The Wreck of the River of StarsThe Wreck of the River of Stars, by Michael Flynn

This sci-fi work has been said to have “tour de force character development” and “masterful writing”. I was looking forward to devouring all 480 pages of an interesting proposition – a space ship powered by both Farnsworth nuclear fission engines and sails made of superconducting hoops. It’s worth noting that neither of the two technologies is new. How Flynn applies and expands on these concepts as a narrative device, is quite original though. He juxtaposes the energy source of levitation at the level of space flight (with sails tens of kilometers in length and masts made of aerogel), which has echoes of ancient sea-faring vessels and seamanship, against the modern (in outer space flight terms) Farnsworth engines that replaced the “old-school” form of sailing though the galaxies. This is the core theme and tension of the novel – progression versus recollection; the old crew vs the new…(Continue reading…)


Railsea_by_China_Mieville_Large_270_406Railsea, by China Miéville

There’s no way to prepare the reader for a China Miéville experience – unless perhaps to familiarise oneself with the great writers of Science Fiction and Science Fantasy – Herbert, Gibson, Banks, Peake. The immersive experience is similar; the detailed, cohesive imaginings of new worlds; the leaps of faith required by the reader; the new language and references. In this novel, the acclaimed, prolific Miéville uses trains and rail travel, from the simplest handcars to massive armoured trains, to create a Steampunk tour de force. He turns the normal rules of rail transportation on its head: the land becomes the railsea of the title, the tracks run across this heaving wilderness like bridges… (Continue reading…)


World of TroubleWorld of Trouble, by Ben H. Winters

And it all ends with a…hug?! – Dissecting death in “The Last Policeman” (2014)

In books I and II of The Last Policeman series, by Ben H. Winters, we met the last policeman in question, Hank Palace, “The Thinking Woman’s Crumpet”. In my previous review I said that Winters is an accomplished writer, producing a polished narrative, original imagery and an unconventional approach to end-of-days scenarios. Through neat turns of phrase and unusually prescient observations, Winters paints a restrained picture of the coming end of the world. Rather than blood and guts – though murder is still on the agenda – his view of the apocalypse is pretty realistic and frighteningly normal. Which begs the question: what happens to a first-person narrator when he not only dies but everything else ceases to exist too? (Continue reading…)


Binu and the great wallBinu and the Great Wall, by Su Tong

A style and premise puzzling to Western readers

Su Tong is the writer of the immensely depressing novel Rice, which is about poor Chinese people who make each other even more tormented than they already are, and ends more wretchedly than it begins. This novel (translated from the Chinese by Howard Goldblatt) has much the same effect on the reader, but not only due to the unsympathetic characters and unsettling plot. The text of the bleak and puzzling novel is made difficult to digest by odd use of tone. This novel is as much about the habits, beliefs, geography and peoples of ancient china as Binu’s travails. The subtext of the novel is in effect a description of a Taoist life, characterised strongly by Chinese fatalism. (Continue reading…)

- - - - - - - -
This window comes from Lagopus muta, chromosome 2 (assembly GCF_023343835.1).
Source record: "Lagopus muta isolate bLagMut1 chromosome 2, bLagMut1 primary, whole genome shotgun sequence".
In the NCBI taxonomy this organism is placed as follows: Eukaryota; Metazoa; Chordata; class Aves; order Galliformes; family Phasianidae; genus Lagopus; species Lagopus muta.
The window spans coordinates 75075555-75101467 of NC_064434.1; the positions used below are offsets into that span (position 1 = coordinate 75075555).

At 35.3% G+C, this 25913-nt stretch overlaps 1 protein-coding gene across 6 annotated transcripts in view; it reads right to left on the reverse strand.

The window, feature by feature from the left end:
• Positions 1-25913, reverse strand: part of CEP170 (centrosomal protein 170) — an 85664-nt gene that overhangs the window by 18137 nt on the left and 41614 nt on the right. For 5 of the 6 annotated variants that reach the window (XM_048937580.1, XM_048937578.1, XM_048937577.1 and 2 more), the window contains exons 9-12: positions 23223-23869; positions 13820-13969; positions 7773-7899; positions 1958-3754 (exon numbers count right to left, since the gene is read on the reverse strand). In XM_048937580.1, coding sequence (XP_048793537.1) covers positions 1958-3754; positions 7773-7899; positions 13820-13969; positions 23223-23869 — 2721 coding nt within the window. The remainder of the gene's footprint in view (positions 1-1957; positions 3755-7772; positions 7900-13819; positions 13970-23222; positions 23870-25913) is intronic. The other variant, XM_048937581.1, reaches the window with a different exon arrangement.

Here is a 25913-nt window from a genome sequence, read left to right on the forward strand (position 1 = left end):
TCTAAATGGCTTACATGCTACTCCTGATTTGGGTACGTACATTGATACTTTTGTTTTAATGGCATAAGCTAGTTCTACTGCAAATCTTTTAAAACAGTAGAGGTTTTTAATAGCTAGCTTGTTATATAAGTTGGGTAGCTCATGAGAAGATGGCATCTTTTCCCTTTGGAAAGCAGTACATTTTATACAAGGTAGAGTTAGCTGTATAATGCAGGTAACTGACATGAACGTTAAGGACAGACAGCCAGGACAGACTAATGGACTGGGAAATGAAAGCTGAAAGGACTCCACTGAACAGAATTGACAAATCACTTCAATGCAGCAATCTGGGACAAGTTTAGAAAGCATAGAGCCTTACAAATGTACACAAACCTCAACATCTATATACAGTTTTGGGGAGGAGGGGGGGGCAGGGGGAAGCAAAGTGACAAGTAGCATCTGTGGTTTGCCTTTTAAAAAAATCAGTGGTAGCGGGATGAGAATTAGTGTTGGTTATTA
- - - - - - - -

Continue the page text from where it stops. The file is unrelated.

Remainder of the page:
Countdown Citypoliceman_winner-cover_Layout 1The Last Policeman Series by Ben H. Winters

Hank Palace” is the Last Policeman and the Thinking Woman’s Crumpet

  • The Last Policeman (2012)
  • Countdown City (2013)

To my surprise, I liked both books in The Last policeman series rather a lot. I hadn’t read detective novels since I went into a sort of mad Kurt Wallander-marathon a couple of years back and read everything Henning Mankell had written back-to-back. That did it for me, detective novel-wise. So I was a bit loath to take up The Last Policeman. Here’s the thing though: Ben Winters writes plainly but very well, understating rather than overstating; being succinct rather than over-indulgent; trimming his text to leave just enough to keep the reader engaged and intrigued. You can call it elegant. This, combined with his talent for depicting a pre-apocalyptic (or pre-sub-apocalyptic) world with conviction but restraint, makes for an enjoyable, well-crafted mystery. (Continue reading…)


Iain Banks / Iain M. Banks – Review of œuvre

Player pf gamesUsed copy of InversionsTheBridgeHydrogen sonataThe Player of Games (1988),
The State of the Art (1991)
Inversions (1998)
Raw Spirit (2003)
Canal Dreams (1989)
The Bridge (1986)
The Hydrogen Sonata (2012)
The Steep Approach to Garbadale (2007)
The fictional and sci-fi worlds created by Iain Banks are complex, vast, often complete with new languages, peoples, philosophies, and geographies. Reading Banks is not so much sitting down with a few pages, but days of concentrated immersion. Often you lose track of who is who, which ship with which weird name has done what, and which time it is – in the novel, and sometimes, in your life as well – while you struggle with the book. What you are left with are unanswered questions and images that pop into your head at the strangest times. (Continue reading…)


Oryx and Crakethe year of the floodmaddadamReview of MaddAddam Trilogy by Margaret Atwood

  • Oryx and Crake (2003)
  • The Year of the Flood (2009)

MaddAddam (2013)
Man Booker Prize winner Margaret Atwood is famous, celebrated, much awarded, and justly so. One comes to expect that everything she writes will be of superior quality. This particular set of Social Science-Fiction novels features a cleverly constructed, very dark satire of the present day world. It’s Sci-Fi that seems disturbingly plausible and not so far in the future. I read all three, in the right order, and in quick succession. But while the dystopia she describes is interesting and thought provoking, unfortunately for me it began to drag a bit by book 2, and was quite disappointing by book 3. It felt like The Lord of the Rings: – they travel, they fight, they live somewhere for a bit, they travel some more, and so on. (Continue reading…)